Thursday is jam-packed with jobless claims, Philly Fed manufacturing, Housing Starts and Building permits data. The weekly data releases concluded with the University of Michigan Consumer Sentiment reading.
Research Report Excerpts #6
Fast-forward to the present day and estimates continue to rise, supporting what the equity markets have been front-running for the last 5 months. The chart below is from Yardeni Research, outlining the current and updated consensus EPS forecasts, along with Dr. Ed Yardeni’s proprietary forecast for FY2020, FY2021 and FY2020 EPS.
- The FY2020 EPS consensus estimate has improved from $129.88 in the previous weeks to $130.18 as of this past week. That is a rise of $.30 per share in Q3 EPS.
- What if Q3 EPS estimates prove too low, again?
- Will we see another $5 increase in the FY2020 EPS consensus estimates by the end of Q3’s reporting season as we saw by the end of the Q2 reporting season?
- The estimates for FY2021 continue to rise as well from $165.69 in the previous report to $166.39 in the most recent.
Research Report Excerpts #7
The immediate question that comes to mind is, “How will the Fed raise inflation?” After all, what good does it do to raise the target if you’ve been undershooting it for years? Core Personal Consumption Expenditures (PCE), which the Fed uses as its benchmark inflation measure, has spent most of the past 12 years below the 2% target.
Inflation has fallen short of 2% for most of the past decade
I believe the Fed will have a difficult time pushing up inflation, but inflation expectations are likely to continue to rise due to the change in the way the Fed will react to potential inflation. In fact, the Fed’s new stance is actually more focused on jobs than inflation. In his policy speech, Fed Chair Jerome Powell talked extensively about employment and the importance of the Fed doing all it can to support job growth. A part of the Fed’s review of its policy was a “listening tour” during which it engaged in discussions about the economy with communities across the country. The overwhelming message was that a strong labor market is important for improving the lives of individuals and the overall economy.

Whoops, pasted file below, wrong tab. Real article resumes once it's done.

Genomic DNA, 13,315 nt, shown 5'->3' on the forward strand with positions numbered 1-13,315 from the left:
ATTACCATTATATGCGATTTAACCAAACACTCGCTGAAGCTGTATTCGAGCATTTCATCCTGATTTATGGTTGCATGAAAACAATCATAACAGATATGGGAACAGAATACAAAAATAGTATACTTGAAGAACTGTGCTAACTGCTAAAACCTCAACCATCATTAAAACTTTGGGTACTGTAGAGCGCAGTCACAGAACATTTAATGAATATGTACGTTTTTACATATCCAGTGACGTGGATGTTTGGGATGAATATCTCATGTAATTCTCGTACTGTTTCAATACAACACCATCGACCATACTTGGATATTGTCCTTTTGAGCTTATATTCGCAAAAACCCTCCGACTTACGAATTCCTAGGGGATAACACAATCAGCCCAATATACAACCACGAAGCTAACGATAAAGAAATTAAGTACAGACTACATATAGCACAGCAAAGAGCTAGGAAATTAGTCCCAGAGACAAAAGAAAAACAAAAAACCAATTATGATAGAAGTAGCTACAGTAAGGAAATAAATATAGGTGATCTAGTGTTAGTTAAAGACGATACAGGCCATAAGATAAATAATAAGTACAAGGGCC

Research Report Excerpts #8
Below is a back-of-the-envelope attempt to quantify the effects of market timing. It is far from a perfect approach, but what you see here is a calculation of the 10-year profit and loss (P&L) of all monthly net flows into equity mutual funds and ETFs, and compared that to the 10-year P&L of a dollar cost averaging strategy. Both of these are then compared to the long-term compound annual growth rate (CAGR) for both the S&P 500 and cash.
As you can see, while dollar cost averaging comes very close to replicating a buy and hold strategy (represented by the long-term CAGR of the S&P 500), fund flows (as a proxy for market timing) lag far behind and are pretty close to what you can earn by sitting in cash. Market timing, on aggregate, tends to detract from performance while increasing volatility. As Peter Lynch has famously said, “More money has been lost from anticipating corrections than from the corrections themselves.“ Stay the course folks; corrections happen all the time and generally don’t have to cost the individual investor anything but a little bit of time.